• O’Gorman, James F. H. H. Richardson: Architectural Forms for an American Society. Chicago: University of Chicago Press, 1987.

    A biographical study that presents a significant reassessment of Richardson’s architecture, primarily placing in the context of 19th-century naturalism and contemporaneous understanding of the American landscape. O’Gorman groups Richardson’s designs within thematic chapters addressing eclecticism, urbanism, ruralism, and commuterism. Lacks citations, but includes an appendix with a comprehensive chronological bibliography of Richardson publications.

  • O’Gorman, James F. Living Architecture: A Biography of H. H. Richardson. New York: Simon & Schuster, 1997.

    Although this well-illustrated biography (with color photographs by Cervin Robinson) is intended to be accessible to general readers, it is based on substantial scholarly research and includes concise descriptions and analyses of the most of Richardson’s works.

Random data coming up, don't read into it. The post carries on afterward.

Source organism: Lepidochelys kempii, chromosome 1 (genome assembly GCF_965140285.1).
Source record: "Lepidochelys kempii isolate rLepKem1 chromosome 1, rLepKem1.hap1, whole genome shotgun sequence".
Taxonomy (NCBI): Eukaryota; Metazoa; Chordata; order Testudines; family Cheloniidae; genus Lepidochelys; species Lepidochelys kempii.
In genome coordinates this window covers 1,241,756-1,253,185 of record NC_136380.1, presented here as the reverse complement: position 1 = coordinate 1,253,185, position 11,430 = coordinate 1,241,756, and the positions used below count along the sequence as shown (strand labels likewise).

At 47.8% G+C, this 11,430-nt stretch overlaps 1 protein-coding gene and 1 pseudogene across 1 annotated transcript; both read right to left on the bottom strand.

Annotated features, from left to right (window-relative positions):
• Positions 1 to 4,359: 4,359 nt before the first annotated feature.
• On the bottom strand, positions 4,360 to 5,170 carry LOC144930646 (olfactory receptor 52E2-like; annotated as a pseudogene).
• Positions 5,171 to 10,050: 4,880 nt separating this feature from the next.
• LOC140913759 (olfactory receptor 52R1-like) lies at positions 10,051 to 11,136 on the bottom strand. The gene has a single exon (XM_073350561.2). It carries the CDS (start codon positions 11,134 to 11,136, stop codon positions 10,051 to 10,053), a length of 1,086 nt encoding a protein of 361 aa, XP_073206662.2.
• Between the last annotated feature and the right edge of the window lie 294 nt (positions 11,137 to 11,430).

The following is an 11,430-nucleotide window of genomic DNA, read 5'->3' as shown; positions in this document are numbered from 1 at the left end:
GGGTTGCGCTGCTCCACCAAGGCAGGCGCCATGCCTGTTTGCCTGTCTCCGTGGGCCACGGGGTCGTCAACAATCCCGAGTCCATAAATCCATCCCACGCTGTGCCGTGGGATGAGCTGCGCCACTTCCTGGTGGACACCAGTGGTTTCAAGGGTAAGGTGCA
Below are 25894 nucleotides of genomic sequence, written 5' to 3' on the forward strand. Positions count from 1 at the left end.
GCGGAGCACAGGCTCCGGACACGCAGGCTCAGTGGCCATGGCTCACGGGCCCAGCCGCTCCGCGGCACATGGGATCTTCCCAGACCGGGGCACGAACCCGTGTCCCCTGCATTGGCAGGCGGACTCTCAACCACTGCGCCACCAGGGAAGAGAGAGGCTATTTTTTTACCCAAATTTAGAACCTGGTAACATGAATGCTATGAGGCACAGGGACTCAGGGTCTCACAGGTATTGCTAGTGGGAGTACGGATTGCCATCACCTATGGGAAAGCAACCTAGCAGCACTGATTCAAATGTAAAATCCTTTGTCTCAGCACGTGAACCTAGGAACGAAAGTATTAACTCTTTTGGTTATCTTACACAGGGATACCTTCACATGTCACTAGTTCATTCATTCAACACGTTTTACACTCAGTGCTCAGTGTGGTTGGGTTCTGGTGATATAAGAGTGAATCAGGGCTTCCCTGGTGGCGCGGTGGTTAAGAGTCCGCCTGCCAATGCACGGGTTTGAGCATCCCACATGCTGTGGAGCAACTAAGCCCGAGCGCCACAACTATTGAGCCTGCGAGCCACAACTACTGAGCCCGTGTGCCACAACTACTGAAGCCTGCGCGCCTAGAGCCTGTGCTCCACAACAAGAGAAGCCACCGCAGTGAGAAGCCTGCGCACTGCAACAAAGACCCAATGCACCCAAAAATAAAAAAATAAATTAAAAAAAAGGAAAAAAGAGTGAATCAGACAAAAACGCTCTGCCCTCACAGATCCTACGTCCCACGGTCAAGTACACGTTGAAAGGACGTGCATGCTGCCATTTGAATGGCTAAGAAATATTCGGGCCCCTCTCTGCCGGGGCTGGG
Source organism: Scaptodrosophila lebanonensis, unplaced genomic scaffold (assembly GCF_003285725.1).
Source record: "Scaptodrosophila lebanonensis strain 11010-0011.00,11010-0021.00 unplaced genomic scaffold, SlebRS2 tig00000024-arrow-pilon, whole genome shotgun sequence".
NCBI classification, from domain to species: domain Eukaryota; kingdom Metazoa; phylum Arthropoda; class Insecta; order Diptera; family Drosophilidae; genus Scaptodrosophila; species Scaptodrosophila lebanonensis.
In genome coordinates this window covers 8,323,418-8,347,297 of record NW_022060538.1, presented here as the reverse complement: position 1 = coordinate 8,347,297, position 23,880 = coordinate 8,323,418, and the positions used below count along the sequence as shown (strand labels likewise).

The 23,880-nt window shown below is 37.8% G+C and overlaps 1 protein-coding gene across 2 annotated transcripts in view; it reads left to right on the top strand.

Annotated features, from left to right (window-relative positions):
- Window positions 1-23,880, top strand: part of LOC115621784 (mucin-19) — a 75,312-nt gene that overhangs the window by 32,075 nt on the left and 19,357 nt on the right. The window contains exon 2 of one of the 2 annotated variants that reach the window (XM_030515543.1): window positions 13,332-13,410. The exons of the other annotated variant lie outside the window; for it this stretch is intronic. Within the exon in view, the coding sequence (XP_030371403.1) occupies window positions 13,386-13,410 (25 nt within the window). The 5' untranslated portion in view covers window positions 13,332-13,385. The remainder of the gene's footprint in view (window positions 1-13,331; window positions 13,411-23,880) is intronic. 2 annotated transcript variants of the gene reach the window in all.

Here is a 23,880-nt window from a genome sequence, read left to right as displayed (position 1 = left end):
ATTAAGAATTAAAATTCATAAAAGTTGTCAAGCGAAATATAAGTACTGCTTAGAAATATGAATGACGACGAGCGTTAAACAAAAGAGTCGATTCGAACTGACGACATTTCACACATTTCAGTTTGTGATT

• Van Rensselaer, Marianna Griswold. Henry Hobson Richardson and His Works. New York: Dover, 1969.

    Initially published in just five hundred copies in 1888 (Boston: Houghton, Mifflin and Company, 1888; facsimile edition with introduction by James D. Van Trump, Park Forest, IL: Prairie School, 1967), this is considered the first biographical publication addressing an American architect. Discusses most of Richardson’s works and includes many high-quality photographs, but is somewhat weaker for works in the Midwest completed after Richardson’s death. Dover paperback edition includes an introduction by William Morgan.